How to achieve employee engagement

May 02 2006 by Brian Amble Print This Article

Employee engagement (or disengagement) has become one of the hottest issues in the workplace today. But with recent research highlighting the fact that employee disengagement is a global epidemic, organisations still clearly have much work to do to ensure that their workforce can be properly inspired and motivated.

So what can be done to instil this 'holy grail' into the fabric of organisations? Take a look at our new Employee Engagement Special Report for some answers.


Older Comments

I work for Winning Workplaces, a nonprofit that helps small and midsized business create great workplacces. I find this subject very interesting. Our Chairman, Ken Lehman, whose family co-owned auto parts manufacturer Fel-Pro, which was consistently rates one of the best places to work in America throughout the 1990s. His latest editorial for our e-newsletter speaks to this topic. For anyone who wants to take a look, it appears here:

(American Dream article.) His basic argument is that workplaces who make a conscious effort to care about what employees care about - their families, friends, and communities - will not only engage them, but increase their profitability because the employees will be absent less and better motivated.

Interesting stuff. Thanks for addressing this topic.

Mark Harbeke

I appreciate the compilation of commentary in the Special Report. In order to really grasp How to Acheive Employee Engagement, you have to be prepared to go beneath the presenting problem and apply the wide angle lens to see the whole dynamic both throgh the eyes of the employee and by looking at the forces which impact the company itself. It will take insight and foresight from leaders to really address this in a way that enables all to gain.

Dawna H. Jones

I recently read a book by an Australian Author, Brett Minchington titled 'Your Employer Brand attract-engage-retain'. The book details the process to developing a strong Employer Brand using the Employer Brand Excellence Framework. Interestingly employee engagement is shown to be one of the most important metrics that firms are using to measure the strength of their employer brand.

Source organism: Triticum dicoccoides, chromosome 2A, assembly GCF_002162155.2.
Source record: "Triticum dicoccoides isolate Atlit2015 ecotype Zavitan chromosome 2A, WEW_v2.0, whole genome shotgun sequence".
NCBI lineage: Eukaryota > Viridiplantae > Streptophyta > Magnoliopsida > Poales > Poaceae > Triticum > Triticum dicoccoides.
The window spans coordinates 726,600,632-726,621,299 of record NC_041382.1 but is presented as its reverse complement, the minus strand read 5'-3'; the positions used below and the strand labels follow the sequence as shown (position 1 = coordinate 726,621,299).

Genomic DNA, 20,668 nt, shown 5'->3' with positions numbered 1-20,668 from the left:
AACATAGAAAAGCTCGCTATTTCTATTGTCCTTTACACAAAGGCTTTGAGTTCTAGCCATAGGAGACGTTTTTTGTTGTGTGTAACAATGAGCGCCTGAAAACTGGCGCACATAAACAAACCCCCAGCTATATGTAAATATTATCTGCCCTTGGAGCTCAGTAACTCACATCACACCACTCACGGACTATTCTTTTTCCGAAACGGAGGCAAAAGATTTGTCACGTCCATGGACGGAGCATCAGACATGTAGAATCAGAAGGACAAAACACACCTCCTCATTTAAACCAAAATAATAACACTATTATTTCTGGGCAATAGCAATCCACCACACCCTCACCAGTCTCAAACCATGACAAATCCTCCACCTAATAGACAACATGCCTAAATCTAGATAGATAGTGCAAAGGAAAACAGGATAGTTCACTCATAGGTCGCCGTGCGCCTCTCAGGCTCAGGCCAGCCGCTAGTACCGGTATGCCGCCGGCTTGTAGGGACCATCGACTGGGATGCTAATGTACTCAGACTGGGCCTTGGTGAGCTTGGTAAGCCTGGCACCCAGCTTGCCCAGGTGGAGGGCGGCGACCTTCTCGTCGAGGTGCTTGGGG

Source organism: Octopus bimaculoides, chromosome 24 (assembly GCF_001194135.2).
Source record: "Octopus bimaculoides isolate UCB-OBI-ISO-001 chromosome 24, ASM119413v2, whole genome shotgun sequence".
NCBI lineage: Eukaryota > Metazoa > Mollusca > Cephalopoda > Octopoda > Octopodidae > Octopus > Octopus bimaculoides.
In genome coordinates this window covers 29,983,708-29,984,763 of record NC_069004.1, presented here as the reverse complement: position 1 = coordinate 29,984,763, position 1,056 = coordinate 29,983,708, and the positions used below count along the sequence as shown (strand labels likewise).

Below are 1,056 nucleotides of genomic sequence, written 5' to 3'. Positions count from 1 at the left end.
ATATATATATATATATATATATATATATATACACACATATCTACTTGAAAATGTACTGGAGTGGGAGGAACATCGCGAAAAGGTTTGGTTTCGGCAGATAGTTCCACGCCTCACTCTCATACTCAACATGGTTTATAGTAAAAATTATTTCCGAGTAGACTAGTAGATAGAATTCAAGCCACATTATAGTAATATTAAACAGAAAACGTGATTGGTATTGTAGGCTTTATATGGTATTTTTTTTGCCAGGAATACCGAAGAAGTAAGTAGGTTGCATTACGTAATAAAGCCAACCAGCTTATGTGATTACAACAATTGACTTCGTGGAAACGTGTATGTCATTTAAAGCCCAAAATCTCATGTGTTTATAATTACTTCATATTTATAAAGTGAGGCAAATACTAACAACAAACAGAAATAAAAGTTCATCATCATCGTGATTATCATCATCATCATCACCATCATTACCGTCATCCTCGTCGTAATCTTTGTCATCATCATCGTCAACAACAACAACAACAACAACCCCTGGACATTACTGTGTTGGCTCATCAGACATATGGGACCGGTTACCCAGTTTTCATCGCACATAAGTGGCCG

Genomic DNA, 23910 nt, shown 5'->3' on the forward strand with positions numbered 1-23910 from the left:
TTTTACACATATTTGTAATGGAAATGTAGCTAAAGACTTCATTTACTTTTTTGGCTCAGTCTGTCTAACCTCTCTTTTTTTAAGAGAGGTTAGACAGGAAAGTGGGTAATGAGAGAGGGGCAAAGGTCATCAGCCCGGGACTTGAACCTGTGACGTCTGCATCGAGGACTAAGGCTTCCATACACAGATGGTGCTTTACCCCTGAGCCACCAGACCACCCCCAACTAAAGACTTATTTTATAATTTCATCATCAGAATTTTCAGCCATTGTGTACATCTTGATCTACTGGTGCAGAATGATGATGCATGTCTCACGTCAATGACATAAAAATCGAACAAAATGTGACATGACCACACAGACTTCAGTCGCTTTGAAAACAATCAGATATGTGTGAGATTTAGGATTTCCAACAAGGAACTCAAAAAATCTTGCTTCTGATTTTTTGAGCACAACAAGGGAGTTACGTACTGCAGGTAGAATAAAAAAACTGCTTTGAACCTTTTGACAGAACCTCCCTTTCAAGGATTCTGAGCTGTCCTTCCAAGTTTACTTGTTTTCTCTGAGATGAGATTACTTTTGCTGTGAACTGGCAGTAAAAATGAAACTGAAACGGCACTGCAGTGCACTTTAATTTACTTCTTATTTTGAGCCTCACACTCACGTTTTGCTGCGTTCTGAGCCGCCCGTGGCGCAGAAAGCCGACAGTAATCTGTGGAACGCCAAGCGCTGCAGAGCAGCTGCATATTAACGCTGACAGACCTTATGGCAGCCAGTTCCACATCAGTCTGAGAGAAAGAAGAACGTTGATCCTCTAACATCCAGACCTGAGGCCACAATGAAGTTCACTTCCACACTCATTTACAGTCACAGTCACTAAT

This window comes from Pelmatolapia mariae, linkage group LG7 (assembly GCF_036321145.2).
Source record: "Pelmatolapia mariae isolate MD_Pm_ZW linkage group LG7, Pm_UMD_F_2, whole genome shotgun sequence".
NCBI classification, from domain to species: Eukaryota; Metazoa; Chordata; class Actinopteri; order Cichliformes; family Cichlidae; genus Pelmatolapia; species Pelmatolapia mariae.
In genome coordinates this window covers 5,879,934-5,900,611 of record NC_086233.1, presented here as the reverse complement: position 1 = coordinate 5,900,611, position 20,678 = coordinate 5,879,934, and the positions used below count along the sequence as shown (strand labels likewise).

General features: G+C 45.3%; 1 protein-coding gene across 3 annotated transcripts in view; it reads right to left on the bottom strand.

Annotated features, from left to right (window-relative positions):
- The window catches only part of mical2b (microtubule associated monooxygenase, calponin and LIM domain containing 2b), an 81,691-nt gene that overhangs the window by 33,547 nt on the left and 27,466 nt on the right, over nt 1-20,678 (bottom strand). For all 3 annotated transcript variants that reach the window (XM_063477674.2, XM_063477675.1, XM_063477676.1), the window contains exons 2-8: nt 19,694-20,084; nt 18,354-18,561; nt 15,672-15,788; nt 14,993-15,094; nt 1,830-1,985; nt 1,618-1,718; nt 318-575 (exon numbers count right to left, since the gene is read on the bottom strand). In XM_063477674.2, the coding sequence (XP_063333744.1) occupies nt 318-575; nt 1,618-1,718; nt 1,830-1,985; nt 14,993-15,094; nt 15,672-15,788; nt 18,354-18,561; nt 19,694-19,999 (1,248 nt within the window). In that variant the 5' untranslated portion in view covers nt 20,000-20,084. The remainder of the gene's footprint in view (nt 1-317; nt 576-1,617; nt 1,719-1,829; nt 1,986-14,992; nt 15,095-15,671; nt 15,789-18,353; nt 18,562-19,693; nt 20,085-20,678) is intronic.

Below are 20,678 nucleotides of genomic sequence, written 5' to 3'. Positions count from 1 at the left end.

Preston Stewart Australia

I have read scores of pages emphasising the imporatance of Employee engagement. But I have yet to come across a page which specifies Emp Engagement in tangible terms ie. What should HR Executives do to have an engaged employee.An employee should feel engaged , part of organisation, he should recommend the organisation to result of employee engagement programs. But what exactly are the activities, exercises ....Has any one written on these lines.....Is there text available? Please redirect me to it.....

Shweta Misra New Delhi

Hi Shwetha, This is Arun working for ICICI as Employee Engagement Personnel.

To say, engaging employees towards the business goals with efficient operations and fun activities.

write to me for further details


Arun Hyd


The hard part is to move beyond the theory and ask the question 'what can I do practically to inspire employee engagement?'

See for help here.

rob fox

So, “How can leaders engage employees’ heads, hearts, and hands?“, by starting to apply the following 10 C’s of employee engagement:

Connect: Leaders must show that they value employees. Employee engagement is a direct reflection of how employees feel about their relationship with the boss. Career: Leaders should provide challenging and meaningful work with opportunities for career advancement. Most people want to do new things in their job. For example, do organizations provide job rotation for their top talent? Are people assigned stretch goals? Clarity: Leaders must communicate a clear vision. Success in life and organizations is, to a great extent, determined by how clear individuals are about their goals and what they really want to achieve. In sum, employees need to understand what the organization’s goals are, why they are important, and how the goals can best be attained. Convey: Leaders clarify their expectations about employees and provide feedback on their functioning in the organization. Congratulate: Exceptional leaders give recognition, and they do so a lot; they coach and convey. Contribute: People want to know that their input matters and that they are contributing to the organization’s success in a meaningful way. In sum, good leaders help people see and feel how they are contributing to the organization’s success and future. Control: Employees value control over the flow and pace of their jobs and leaders can create opportunities for employees to exercise this control. A feeling of “being in on things,” and of being given opportunities to participate in decision making often reduces stress; it also creates trust and a culture where people want to take ownership of problems and their solutions. Collaborate: Studies show that, when employees work in teams and have the trust and cooperation of their team members, they outperform individuals and teams which lack good relationships. Great leaders are team builders; they create an environment that fosters trust and collaboration. Credibility: Leaders should strive to maintain a company’s reputation and demonstrate high ethical standards. Confidence: Good leaders help create confidence in a company by being exemplars of high ethical and performance standards.

J Gummadi Louisville, Ky

The ten C's is quoted from an article by G Ambler - The Practice Of Leadership

J Gummadi

employee egagement can be achived through commitment, if an employee very passionate about his work, do his job very attentively then it can be achived.

sumana shaw bhubaneswar